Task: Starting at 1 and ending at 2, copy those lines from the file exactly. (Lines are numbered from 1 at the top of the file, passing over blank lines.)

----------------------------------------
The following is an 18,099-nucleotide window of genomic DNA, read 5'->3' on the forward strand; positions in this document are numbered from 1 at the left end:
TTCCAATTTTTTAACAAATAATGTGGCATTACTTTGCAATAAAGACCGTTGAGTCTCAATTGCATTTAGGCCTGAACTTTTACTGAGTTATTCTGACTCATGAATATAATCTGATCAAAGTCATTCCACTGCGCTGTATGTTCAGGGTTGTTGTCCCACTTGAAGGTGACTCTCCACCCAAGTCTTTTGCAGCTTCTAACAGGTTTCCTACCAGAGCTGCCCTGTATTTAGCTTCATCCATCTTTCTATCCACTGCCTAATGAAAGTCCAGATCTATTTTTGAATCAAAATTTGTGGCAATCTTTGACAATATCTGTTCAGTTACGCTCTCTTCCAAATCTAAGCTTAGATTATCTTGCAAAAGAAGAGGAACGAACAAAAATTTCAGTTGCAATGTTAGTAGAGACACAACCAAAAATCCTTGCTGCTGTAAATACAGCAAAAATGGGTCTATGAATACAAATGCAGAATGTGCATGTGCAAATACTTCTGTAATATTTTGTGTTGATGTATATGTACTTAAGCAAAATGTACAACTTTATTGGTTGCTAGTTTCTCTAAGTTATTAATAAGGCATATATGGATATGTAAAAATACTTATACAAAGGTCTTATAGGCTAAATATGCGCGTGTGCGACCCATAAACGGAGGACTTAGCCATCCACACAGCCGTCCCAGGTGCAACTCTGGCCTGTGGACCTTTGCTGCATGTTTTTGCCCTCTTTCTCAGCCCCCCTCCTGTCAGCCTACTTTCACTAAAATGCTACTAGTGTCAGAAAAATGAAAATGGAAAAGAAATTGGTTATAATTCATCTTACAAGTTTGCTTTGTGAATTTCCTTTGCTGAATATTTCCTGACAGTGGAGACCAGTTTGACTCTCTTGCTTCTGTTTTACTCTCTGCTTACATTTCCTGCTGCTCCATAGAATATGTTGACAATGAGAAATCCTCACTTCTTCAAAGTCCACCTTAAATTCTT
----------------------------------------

The following is an 18,099-nucleotide window of genomic DNA, read 5'->3' on the forward strand; positions in this document are numbered from 1 at the left end:
TTCCAATTTTTTAACAAATAATGTGGCATTACTTTGCAATAAAGACCGTTGAGTCTCAATTGCATTTAGGCCTGAACTTTTACTGAGTTATTCTGACTCATGAATATAATCTGATCAAAGTCATTCCACTGCGCTGTATGTTCAGGGTTGTTGTCCCACTTGAAGGTGACTCTCCACCCAAGTCTTTTGCAGCTTCTAACAGGTTTCCTACCAGAGCTGCCCTGTATTTAGCTTCATCCATCTTTCTATCCACTGCCTAATGAAAGTCCAGATCTATTTTTGAATCAAAATTTGTGGCAATCTTTGACAATATCTGTTCAGTTACGCTCTCTTCCAAATCTAAGCTTAGATTATCTTGCAAAAGAAGAGGAACGAACAAAAATTTCAGTTGCAATGTTAGTAGAGACACAACCAAAAATCCTTGCTGCTGTAAATACAGCAAAAATGGGTCTATGAATACAAATGCAGAATGTGCATGTGCAAATACTTCTGTAATATTTTGTGTTGATGTATATGTACTTAAGCAAAATGTACAACTTTATTGGTTGCTAGTTTCTCTAAGTTATTAATAAGGCATATATGGATATGTAAAAATACTTATACAAAGGTCTTATAGGCTAAATATGCGCGTGTGCGACCCATAAACGGAGGACTTAGCCATCCACACAGCCGTCCCAGGTGCAACTCTGGCCTGTGGACCTTTGCTGCATGTTTTTGCCCTCTTTCTCAGCCCCCCTCCTGTCAGCCTACTTTCACTAAAATGCTACTAGTGTCAGAAAAATGAAAATGGAAAAGAAATTGGTTATAATTCATCTTACAAGTTTGCTTTGTGAATTTCCTTTGCTGAATATTTCCTGACAGTGGAGACCAGTTTGACTCTCTTGCTTCTGTTTTACTCTCTGCTTACATTTCCTGCTGCTCCATAGAATATGTTGACAATGAGAAATCCTCACTTCTTCAAAGTCCACCTTAAATTCTT